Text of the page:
Before I read aloud, we make a class list of what students already know about the topic, and then I say: The only rule is, no question can be asked twice. Some kids come to class with a deep background knowledge to draw upon, while others have just shallow reservoirs. Reading historical fiction promotes academic equity because comparing books from one unit to the next provides kids with equal opportunities to develop historical analogies.
An Introduction to Multiple Perspectives To begin the exploration of perspective, explain to students that you are going to give them a small piece of a larger picture, which has been cut into pieces.
Model how to create a picture based on a small part of the photograph. After groups have been formed, distribute pieces of the photograph to the members of each group. Have students draw what they think the rest of the photo might look like, without looking at the other pieces.
Remind them to focus on their part only. Have the members of each group share their illustrations with one another. Engage students in discussion about the similarities and differences of their illustrations.
Ask them to predict what the entire picture might be. Assemble all of the pieces of the picture to reveal the entire image. After completing the photograph activity, introduce the concept of perspective.
Explain that perspective is point of view: Make connections and provide examples, such as the following: Connect to photograph activity, where each student formed a different idea of the original photograph because each was seeing it from a different perspective.
Point out that there are always at least two sides to every story, which is why people go to court and why teachers ask each student involved in a disagreement to tell his or her side of a story. Relate the idea of perspective to reading: Sometimes the narrator is a character in the story.
Some stories have more than one narrator, so we get different perspectives on the story. Seven Blind Mice Introduce the book Seven Blind Mice by telling students that it shows the perspective of seven different characters. Distribute a copy of the Sketch to Stretch sheet to each student and explain that each block is to be used to depict the perspective of one of the mice in the story.
Read aloud Seven Blind Mice. Before reading the ending of the book, have the students try to put together the images from the different perspectives to infer what the entire picture might be. After this discussion, finish the book. To close the lesson, have the students complete the self-assessment form Can I See Different Perspectives?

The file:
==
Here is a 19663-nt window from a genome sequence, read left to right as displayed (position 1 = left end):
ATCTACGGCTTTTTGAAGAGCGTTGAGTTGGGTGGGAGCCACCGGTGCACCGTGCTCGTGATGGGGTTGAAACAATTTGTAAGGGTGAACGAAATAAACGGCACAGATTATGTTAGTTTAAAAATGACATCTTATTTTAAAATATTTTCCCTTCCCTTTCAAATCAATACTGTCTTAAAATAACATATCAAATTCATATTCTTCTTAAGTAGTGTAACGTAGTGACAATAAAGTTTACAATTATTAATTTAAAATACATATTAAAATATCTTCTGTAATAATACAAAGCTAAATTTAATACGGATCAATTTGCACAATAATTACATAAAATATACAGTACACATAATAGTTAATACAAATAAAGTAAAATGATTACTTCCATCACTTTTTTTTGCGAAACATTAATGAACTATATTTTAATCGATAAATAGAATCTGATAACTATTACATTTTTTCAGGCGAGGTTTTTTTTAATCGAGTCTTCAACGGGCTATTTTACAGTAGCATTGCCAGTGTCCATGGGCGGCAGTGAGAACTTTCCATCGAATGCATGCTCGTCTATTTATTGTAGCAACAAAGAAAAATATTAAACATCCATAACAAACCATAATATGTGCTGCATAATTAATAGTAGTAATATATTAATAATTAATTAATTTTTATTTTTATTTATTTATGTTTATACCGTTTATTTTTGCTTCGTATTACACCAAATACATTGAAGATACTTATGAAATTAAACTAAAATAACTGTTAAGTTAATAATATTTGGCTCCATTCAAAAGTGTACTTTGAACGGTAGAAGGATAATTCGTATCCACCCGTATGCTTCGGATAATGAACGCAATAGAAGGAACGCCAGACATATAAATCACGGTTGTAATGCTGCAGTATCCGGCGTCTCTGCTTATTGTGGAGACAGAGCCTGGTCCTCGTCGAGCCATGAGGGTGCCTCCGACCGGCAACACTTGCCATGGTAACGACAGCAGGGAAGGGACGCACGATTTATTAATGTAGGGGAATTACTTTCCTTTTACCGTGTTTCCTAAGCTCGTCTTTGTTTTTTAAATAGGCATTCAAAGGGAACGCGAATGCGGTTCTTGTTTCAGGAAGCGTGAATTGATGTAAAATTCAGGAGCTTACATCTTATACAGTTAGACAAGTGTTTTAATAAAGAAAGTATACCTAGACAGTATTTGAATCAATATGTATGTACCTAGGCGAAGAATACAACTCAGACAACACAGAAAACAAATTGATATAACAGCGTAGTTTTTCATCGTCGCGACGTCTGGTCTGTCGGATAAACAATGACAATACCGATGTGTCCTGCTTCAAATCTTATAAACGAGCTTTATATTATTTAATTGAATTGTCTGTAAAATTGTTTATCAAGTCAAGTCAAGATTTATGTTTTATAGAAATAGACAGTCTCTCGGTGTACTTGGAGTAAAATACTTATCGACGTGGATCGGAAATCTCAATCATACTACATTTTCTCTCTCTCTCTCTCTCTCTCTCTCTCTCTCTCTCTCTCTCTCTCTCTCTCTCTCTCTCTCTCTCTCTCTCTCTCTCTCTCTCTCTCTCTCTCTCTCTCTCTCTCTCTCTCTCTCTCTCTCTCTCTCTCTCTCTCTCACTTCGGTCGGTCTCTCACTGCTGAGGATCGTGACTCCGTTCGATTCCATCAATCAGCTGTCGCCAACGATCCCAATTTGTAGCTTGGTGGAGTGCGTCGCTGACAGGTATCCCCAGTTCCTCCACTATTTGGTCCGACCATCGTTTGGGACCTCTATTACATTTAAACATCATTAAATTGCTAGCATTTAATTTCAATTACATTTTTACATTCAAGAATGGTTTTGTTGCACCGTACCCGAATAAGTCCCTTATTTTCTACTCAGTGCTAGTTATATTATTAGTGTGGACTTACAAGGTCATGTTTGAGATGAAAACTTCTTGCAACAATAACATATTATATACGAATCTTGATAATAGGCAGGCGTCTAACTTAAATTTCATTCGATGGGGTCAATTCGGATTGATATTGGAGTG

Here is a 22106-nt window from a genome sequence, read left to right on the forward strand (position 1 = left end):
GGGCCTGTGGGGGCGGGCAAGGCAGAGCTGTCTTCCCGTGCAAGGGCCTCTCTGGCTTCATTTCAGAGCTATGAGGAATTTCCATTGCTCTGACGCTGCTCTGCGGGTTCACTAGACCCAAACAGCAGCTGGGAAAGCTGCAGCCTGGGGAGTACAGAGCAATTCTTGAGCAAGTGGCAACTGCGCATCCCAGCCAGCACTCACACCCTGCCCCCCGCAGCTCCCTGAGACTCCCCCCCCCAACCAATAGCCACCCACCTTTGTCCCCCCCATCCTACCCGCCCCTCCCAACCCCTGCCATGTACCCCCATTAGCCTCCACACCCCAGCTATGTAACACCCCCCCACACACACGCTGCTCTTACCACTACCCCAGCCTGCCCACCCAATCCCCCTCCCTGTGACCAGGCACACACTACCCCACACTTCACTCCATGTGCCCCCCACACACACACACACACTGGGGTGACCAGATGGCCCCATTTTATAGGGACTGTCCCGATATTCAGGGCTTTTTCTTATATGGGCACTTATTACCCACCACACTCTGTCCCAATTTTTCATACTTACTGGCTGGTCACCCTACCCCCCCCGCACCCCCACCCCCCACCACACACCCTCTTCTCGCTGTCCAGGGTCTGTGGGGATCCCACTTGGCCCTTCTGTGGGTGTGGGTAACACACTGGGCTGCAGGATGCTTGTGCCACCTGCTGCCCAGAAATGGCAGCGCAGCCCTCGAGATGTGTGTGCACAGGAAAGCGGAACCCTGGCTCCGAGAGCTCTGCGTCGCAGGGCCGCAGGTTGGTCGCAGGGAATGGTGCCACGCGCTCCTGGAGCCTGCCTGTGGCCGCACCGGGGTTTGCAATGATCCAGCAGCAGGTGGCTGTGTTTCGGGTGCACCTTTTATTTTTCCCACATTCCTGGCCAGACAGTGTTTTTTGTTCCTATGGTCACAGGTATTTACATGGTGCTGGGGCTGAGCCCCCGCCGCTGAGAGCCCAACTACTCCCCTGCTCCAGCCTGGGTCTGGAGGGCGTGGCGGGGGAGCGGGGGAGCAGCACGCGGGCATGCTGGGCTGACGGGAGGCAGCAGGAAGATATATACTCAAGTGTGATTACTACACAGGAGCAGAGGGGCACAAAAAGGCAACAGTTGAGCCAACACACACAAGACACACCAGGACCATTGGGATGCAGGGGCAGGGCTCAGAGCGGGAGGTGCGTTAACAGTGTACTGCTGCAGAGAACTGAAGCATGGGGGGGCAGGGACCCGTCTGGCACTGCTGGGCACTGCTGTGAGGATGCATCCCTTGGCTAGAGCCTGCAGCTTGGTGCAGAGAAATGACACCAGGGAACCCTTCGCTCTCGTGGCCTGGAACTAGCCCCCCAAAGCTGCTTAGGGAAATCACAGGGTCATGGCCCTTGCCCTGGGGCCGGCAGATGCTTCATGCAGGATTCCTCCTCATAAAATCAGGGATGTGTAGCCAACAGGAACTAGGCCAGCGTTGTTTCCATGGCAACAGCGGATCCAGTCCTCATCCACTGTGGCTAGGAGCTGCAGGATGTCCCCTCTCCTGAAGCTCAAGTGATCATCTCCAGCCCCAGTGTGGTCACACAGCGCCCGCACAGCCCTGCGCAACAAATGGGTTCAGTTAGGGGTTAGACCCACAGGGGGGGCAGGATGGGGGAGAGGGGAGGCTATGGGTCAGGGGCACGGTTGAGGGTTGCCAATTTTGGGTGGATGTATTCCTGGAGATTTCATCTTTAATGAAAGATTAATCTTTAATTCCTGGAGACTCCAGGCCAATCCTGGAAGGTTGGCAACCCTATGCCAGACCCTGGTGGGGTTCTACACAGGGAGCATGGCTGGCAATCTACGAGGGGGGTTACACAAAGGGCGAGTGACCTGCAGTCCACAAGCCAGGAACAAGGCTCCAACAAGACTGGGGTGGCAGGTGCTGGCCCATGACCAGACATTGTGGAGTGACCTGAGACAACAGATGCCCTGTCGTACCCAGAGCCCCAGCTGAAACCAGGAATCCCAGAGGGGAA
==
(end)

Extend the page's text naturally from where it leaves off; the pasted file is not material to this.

Also encourage them to ask questions about the book and think about what kinds of pictures they might see in the book. Encourage students to explain their thoughts as they discuss. Review the idea of perspective and connect it to Fish Is Fish.
Ask students whose perspective they think Fish Is Fish will be told from and why. Then explain to the students that Fish Is Fish is told from the very different perspectives of a fish and of a tadpole that turns into a frog.
Students will complete the remaining sessions and activities with this partner. Distribute copies of the Fish Is Fish Script.
The students will verbally read aloud the script with their partners. Provide students with the appropriate labels for their baseball caps optional.
Circulate and observe as students read through script with their partners. Have students discuss in their pairs which character Fish or Frog had a more positive perspective of life and why. Then, share thoughts as a class.
To close the lesson, ask students whether playing the part of the fish and the frog after learning about perspective helped them feel as though they were thinking like the fish or frog.
Using an Author as a Mentor Tell students that during the next two lessons they will complete a project using their skills of thinking from the perspective of someone or something else. Tell students that they will be writing a diary from the perspective of an animal of their choosing.
Students will be working with the partners they read with during the last session to create this diary.of writing that are commonly used in a given situation.
Persuasive writing from oral, written, or electronic text and organize it to show that you under-stand a concept. Expository writing is the type of writing you create for term Research & Writing Skills Success in 20 Minutes a Day, or Getting Down to Busi-ness.
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Port Manteaux churns out silly new words when you feed it an idea or two. Enter a word (or two) above and you'll get back a bunch of portmanteaux created by jamming together words that are conceptually related to your inputs..
For example, enter "giraffe" and you'll get . (Click here for bottom) T t T Tackle. An offensive position in American football. The activity (to tackle) is abbreviated ``Tck.''. T Absolute Temperature. T Testosterone. urbanagricultureinitiative.com long chemical names are abbreviated (do I really need to point out that we're talking organic nomenclature?), the ter-indicating a tertiary carbon is often abbreviated to t-.
She began each diary entry by writing 'Dear Kitty.' In the novel, The Color Purple, the protagonist writes letters to God, and this collection of letters serve as a sort of diary for her.
Jul 04, · How to Write a Diary. In this Article: Article Summary Sample Diary Entries Making Decisions about Your Diary Writing Diary Entries Personalizing Your Diary Community Q&A.
Diaries are wonderful objects that give writers a chance to let out pent up emotions, record dreams or ideas, and reflect on daily life%().
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